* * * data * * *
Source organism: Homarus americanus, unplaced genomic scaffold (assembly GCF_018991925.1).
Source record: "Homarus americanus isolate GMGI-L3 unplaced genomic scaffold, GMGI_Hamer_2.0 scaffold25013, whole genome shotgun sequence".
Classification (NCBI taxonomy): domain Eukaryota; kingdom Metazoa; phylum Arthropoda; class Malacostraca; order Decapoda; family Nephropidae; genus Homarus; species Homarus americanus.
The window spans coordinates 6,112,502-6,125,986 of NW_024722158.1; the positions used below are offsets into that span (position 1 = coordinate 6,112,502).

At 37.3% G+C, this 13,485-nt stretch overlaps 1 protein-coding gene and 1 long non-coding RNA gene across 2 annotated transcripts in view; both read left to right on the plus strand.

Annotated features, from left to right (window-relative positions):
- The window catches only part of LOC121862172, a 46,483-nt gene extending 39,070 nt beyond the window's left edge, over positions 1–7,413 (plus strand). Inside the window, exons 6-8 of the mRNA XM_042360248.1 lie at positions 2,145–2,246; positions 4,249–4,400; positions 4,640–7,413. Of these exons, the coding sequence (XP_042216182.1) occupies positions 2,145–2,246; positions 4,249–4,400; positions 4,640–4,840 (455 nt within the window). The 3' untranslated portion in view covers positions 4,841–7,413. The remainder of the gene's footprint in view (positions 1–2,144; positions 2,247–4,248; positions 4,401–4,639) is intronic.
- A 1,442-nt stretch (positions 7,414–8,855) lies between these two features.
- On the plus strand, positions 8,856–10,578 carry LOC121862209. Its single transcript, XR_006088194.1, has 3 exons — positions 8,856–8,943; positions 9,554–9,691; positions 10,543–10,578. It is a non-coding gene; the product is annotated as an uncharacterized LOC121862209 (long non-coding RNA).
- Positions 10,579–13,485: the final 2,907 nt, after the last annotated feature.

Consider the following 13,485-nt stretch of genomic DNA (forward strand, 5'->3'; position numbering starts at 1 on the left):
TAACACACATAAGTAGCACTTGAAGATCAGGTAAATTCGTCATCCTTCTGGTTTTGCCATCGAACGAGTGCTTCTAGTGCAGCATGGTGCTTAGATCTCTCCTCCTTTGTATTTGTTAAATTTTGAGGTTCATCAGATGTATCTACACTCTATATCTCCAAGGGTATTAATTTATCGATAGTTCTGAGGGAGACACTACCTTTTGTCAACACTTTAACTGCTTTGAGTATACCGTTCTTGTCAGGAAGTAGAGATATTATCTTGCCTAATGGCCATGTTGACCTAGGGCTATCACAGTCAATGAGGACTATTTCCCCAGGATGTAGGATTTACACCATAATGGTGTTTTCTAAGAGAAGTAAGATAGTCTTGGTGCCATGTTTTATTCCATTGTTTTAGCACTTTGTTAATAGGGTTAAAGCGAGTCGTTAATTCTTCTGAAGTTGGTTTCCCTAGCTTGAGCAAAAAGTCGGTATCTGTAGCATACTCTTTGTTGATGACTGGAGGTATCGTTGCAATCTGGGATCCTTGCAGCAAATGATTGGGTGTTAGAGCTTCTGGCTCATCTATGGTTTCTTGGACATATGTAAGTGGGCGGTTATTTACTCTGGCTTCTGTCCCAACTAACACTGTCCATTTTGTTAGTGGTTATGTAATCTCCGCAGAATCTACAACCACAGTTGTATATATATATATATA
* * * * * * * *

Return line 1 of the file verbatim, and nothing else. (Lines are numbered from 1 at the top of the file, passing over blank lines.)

Source organism: Homarus americanus, unplaced genomic scaffold (assembly GCF_018991925.1).